Lawmakers support 3% increase in Suffolk funding for SCCC
Suffolk lawmakers approved a 3% increase in county funding for Suffolk County Community College for the 2021-2022 school year, rejecting County Executive Steve Bellone’s recommendation for an increase of 1.5%.
The Suffolk legislature voted 17 to 1 to provide the college with $ 46.12 million next year, an increase of $ 1.34 million, according to the Legislative Budget Review Office.
Legis. Robert Trotta (R-Fort Salonga) voted no.
Bellone had recommended an increase of $ 671,691.
The CCS budget proposal of $ 212.2 million would increase spending by $ 13 million over the estimated spending for 2020-2021.
The budget plan would freeze tuition for full-time students at $ 5,470 for the second year in a row, even with declining enrollment and higher costs expected to return to classes on campus.
“The increase in financial resources is an investment in the continued success of our students, allowing the college board to freeze tuition fees for the second year in a row and pay for our employment contracts,” said the president acting of Louis Petrizzo college in a press release after the legislature. vote.
Bellone had recommended a 1.5% increase in the county’s contribution based on a 2017 report that recommended the county increase its contribution by that percentage each year for five years.
The report of a committee made up of Bellone administration officials, county lawmakers and SCCC officials said a larger county contribution would be “unsustainable.”
Bellone spokesman Derek Poppe said on Wednesday the administration was “revising” the college budget as approved by the legislature.
Legislative Assembly Speaker Robert Calarco (D-Patchogue) said county lawmakers want the college to have enough resources to “continue to do the great job it does for students,” especially since the new college president and native of Setauket, Edward Bonahue, is expected to start the job. Monday.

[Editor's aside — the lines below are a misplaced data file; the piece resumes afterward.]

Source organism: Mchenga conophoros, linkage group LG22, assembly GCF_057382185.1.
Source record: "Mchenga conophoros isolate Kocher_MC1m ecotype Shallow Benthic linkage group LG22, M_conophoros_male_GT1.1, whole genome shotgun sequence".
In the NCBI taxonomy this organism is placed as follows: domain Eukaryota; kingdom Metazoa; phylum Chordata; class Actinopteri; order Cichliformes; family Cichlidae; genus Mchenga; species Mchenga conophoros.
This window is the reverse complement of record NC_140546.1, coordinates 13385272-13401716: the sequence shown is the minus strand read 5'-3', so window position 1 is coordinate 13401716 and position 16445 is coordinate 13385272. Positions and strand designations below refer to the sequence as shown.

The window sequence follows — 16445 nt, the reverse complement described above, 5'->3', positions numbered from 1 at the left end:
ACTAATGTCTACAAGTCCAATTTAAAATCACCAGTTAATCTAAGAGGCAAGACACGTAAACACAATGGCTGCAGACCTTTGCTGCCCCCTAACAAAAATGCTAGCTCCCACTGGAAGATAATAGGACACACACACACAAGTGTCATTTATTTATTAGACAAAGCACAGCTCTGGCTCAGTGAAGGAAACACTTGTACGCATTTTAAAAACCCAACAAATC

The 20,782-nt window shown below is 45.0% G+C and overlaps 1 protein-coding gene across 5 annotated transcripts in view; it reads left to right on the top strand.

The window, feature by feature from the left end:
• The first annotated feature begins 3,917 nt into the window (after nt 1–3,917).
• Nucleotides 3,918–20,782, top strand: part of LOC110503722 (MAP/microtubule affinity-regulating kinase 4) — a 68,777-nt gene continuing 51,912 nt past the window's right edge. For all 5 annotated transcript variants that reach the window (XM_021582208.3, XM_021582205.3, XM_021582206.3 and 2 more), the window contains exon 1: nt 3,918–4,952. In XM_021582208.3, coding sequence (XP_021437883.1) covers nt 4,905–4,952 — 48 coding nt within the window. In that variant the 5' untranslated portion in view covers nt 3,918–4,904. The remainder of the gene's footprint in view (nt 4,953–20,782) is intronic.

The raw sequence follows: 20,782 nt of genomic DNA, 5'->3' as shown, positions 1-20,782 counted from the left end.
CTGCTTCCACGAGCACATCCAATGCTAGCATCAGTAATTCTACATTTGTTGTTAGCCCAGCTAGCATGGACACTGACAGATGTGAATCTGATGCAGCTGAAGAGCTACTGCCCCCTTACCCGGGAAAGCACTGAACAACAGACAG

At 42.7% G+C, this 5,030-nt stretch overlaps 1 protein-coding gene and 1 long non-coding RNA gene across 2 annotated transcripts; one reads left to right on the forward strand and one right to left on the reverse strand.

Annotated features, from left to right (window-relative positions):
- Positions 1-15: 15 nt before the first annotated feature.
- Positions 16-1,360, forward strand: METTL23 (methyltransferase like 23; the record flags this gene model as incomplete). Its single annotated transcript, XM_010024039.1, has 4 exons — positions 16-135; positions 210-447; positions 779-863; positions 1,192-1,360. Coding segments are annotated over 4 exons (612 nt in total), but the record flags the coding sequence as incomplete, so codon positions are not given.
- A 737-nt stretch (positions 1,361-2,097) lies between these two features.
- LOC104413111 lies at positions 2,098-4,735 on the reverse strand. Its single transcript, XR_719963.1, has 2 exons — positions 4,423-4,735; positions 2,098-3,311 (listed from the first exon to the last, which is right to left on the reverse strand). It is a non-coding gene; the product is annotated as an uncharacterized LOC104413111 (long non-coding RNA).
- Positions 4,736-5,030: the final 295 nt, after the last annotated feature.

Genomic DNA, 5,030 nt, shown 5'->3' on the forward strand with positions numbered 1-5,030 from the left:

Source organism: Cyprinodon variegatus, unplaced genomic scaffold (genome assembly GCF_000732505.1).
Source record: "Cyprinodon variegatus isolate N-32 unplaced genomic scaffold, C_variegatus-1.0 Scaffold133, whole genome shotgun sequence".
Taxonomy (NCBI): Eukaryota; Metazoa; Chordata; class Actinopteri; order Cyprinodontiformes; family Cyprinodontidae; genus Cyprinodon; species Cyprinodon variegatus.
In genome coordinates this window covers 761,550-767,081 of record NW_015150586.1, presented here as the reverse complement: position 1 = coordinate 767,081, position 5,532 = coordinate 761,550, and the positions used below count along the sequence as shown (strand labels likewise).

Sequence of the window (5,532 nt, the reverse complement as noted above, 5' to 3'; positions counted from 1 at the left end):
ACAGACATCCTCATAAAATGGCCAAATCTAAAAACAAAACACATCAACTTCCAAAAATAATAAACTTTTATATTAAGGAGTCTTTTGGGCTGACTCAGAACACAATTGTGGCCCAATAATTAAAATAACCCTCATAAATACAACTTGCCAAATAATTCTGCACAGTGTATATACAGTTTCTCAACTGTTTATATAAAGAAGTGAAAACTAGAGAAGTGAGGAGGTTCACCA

Calarco noted that SCCC did not ask for any increase in county funding last year, when Suffolk budget officials predicted the county would face an $ 800 million deficit over two years.
âWhat really happened was that the community college last year, when we were in the middle of the pandemic and really had no idea what was going to happen, agreed to take a zero raise. â¦ And he still froze tuition fees for students and pledged to freeze tuition fees for students this year, âCalarco said.
The county can afford a higher contribution this year because it is in a “much stronger position than we were” in 2020, Calarco said.
Budget officials predicted the county could have a surplus of at least $ 490 million by the end of 2022 due to an influx of federal pandemic aid and higher than expected tax revenues .
Suffolk County funds 22% of the college budget each year and the state 23%. Most of the rest comes from tuition, fees and grants, according to the Legislative Budget Office.
College officials said they have requested more funding from the county because they expect to lose revenue due to a further 5.4% drop in full-time enrollment.
Full-time enrollments have declined by around 30% since 2010 as more students have chosen to attend school part-time or attend four-year colleges, officials said.
SCCC officials also anticipate higher costs due to the increase in contract staff and the increase in in-person classes, which will likely require more staff.